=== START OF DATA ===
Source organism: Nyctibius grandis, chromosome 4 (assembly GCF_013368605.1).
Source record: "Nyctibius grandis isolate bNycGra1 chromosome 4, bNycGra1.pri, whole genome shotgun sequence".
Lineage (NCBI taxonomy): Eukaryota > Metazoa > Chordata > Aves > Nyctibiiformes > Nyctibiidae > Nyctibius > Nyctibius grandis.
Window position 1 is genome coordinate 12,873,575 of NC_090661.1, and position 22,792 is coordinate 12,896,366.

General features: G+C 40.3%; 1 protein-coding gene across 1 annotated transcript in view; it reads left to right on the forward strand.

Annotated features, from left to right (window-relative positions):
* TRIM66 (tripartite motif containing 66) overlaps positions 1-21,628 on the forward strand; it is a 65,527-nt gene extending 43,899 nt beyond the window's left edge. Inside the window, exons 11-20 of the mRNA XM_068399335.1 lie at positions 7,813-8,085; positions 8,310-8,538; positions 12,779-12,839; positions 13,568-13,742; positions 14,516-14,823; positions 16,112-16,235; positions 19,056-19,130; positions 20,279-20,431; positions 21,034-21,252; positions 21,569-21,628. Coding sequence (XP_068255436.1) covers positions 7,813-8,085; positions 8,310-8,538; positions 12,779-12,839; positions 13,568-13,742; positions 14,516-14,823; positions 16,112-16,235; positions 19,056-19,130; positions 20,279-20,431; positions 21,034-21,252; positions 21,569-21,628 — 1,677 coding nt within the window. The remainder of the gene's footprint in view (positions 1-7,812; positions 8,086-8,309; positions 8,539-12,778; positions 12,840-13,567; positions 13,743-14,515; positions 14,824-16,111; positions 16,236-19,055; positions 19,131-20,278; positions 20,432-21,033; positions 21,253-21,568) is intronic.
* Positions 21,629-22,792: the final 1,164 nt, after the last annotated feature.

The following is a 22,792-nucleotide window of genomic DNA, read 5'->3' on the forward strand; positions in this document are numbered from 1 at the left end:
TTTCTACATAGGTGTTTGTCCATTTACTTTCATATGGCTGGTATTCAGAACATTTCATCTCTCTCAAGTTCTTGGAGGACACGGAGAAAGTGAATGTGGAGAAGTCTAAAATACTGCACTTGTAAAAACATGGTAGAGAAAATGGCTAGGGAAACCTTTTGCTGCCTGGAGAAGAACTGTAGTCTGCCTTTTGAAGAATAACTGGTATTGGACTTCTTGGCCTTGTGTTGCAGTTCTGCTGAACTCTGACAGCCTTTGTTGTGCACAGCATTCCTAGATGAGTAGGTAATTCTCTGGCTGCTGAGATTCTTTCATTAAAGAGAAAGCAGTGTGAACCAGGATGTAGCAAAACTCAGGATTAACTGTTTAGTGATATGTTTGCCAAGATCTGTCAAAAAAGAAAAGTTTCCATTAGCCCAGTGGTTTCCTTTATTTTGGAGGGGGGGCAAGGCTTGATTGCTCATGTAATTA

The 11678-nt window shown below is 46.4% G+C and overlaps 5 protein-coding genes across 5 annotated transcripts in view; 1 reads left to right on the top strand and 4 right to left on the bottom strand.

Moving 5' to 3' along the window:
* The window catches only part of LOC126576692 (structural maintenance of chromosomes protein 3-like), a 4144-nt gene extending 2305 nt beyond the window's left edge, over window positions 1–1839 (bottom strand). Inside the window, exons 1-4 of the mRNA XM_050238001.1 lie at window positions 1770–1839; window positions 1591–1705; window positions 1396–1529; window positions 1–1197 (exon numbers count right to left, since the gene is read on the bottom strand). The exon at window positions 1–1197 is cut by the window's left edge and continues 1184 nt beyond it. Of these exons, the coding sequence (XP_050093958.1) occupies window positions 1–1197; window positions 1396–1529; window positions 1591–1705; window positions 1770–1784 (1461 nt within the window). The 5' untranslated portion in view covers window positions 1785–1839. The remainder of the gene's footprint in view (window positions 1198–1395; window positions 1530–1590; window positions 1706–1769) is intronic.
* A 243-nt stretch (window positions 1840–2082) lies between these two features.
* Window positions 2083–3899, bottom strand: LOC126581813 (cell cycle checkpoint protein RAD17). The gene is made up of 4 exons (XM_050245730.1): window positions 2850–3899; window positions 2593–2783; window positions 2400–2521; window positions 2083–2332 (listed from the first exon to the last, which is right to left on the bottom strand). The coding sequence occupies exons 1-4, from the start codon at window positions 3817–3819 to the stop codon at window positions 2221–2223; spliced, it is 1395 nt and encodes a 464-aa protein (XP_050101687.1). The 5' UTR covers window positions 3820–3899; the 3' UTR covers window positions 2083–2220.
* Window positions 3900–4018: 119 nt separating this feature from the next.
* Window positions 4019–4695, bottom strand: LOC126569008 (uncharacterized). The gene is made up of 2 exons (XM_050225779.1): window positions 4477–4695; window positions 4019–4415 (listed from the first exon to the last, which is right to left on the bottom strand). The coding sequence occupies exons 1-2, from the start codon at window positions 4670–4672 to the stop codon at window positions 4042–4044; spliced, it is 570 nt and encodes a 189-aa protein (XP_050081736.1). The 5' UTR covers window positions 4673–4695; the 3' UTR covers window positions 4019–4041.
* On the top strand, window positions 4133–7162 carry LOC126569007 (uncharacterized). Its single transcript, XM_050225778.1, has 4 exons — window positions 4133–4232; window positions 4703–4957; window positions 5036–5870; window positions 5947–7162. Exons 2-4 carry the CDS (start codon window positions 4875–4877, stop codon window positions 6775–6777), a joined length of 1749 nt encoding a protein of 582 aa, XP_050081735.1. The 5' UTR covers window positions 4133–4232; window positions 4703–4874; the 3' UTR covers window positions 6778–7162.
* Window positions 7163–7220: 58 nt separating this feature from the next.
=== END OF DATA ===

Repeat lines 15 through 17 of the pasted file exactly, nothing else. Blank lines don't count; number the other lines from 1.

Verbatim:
* Window positions 2083–3899, bottom strand: LOC126581813 (cell cycle checkpoint protein RAD17). The gene is made up of 4 exons (XM_050245730.1): window positions 2850–3899; window positions 2593–2783; window positions 2400–2521; window positions 2083–2332 (listed from the first exon to the last, which is right to left on the bottom strand). The coding sequence occupies exons 1-4, from the start codon at window positions 3817–3819 to the stop codon at window positions 2221–2223; spliced, it is 1395 nt and encodes a 464-aa protein (XP_050101687.1). The 5' UTR covers window positions 3820–3899; the 3' UTR covers window positions 2083–2220.
* Window positions 3900–4018: 119 nt separating this feature from the next.
* Window positions 4019–4695, bottom strand: LOC126569008 (uncharacterized). The gene is made up of 2 exons (XM_050225779.1): window positions 4477–4695; window positions 4019–4415 (listed from the first exon to the last, which is right to left on the bottom strand). The coding sequence occupies exons 1-2, from the start codon at window positions 4670–4672 to the stop codon at window positions 4042–4044; spliced, it is 570 nt and encodes a 189-aa protein (XP_050081736.1). The 5' UTR covers window positions 4673–4695; the 3' UTR covers window positions 4019–4041.